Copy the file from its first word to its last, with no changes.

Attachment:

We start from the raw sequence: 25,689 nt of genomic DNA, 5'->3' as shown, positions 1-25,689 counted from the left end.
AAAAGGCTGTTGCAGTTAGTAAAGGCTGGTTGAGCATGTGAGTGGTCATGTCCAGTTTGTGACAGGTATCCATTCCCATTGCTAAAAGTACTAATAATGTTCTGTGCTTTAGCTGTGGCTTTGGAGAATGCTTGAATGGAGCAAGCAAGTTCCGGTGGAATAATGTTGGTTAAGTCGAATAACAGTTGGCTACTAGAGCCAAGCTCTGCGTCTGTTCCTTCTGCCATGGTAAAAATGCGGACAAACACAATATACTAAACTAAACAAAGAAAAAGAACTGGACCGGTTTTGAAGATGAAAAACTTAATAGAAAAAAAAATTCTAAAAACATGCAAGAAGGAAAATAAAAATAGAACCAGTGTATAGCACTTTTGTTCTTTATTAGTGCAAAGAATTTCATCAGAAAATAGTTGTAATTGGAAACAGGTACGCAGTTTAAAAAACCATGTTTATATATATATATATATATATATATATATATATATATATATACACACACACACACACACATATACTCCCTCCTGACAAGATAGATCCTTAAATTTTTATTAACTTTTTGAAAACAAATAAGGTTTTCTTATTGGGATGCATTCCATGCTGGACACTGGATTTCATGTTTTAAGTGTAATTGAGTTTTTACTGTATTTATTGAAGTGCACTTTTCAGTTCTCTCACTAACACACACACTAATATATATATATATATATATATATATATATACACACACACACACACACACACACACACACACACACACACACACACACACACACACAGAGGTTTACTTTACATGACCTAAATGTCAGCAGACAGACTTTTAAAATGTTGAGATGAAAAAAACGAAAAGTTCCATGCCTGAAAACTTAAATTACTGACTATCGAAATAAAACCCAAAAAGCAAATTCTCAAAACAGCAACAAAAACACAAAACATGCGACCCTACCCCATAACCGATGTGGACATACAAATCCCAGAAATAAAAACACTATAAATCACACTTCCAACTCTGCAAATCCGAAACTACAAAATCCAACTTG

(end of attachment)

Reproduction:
We start from the raw sequence: 25,689 nt of genomic DNA, 5'->3' as shown, positions 1-25,689 counted from the left end.
AAAAGGCTGTTGCAGTTAGTAAAGGCTGGTTGAGCATGTGAGTGGTCATGTCCAGTTTGTGACAGGTATCCATTCCCATTGCTAAAAGTACTAATAATGTTCTGTGCTTTAGCTGTGGCTTTGGAGAATGCTTGAATGGAGCAAGCAAGTTCCGGTGGAATAATGTTGGTTAAGTCGAATAACAGTTGGCTACTAGAGCCAAGCTCTGCGTCTGTTCCTTCTGCCATGGTAAAAATGCGGACAAACACAATATACTAAACTAAACAAAGAAAAAGAACTGGACCGGTTTTGAAGATGAAAAACTTAATAGAAAAAAAAATTCTAAAAACATGCAAGAAGGAAAATAAAAATAGAACCAGTGTATAGCACTTTTGTTCTTTATTAGTGCAAAGAATTTCATCAGAAAATAGTTGTAATTGGAAACAGGTACGCAGTTTAAAAAACCATGTTTATATATATATATATATATATATATATATATATATATATATACACACACACACACACACATATACTCCCTCCTGACAAGATAGATCCTTAAATTTTTATTAACTTTTTGAAAACAAATAAGGTTTTCTTATTGGGATGCATTCCATGCTGGACACTGGATTTCATGTTTTAAGTGTAATTGAGTTTTTACTGTATTTATTGAAGTGCACTTTTCAGTTCTCTCACTAACACACACACTAATATATATATATATATATATATATATATATACACACACACACACACACACACACACACACACACACACACACACACACACACACACAGAGGTTTACTTTACATGACCTAAATGTCAGCAGACAGACTTTTAAAATGTTGAGATGAAAAAAACGAAAAGTTCCATGCCTGAAAACTTAAATTACTGACTATCGAAATAAAACCCAAAAAGCAAATTCTCAAAACAGCAACAAAAACACAAAACATGCGACCCTACCCCATAACCGATGTGGACATACAAATCCCAGAAATAAAAACACTATAAATCACACTTCCAACTCTGCAAATCCGAAACTACAAAATCCAACTTG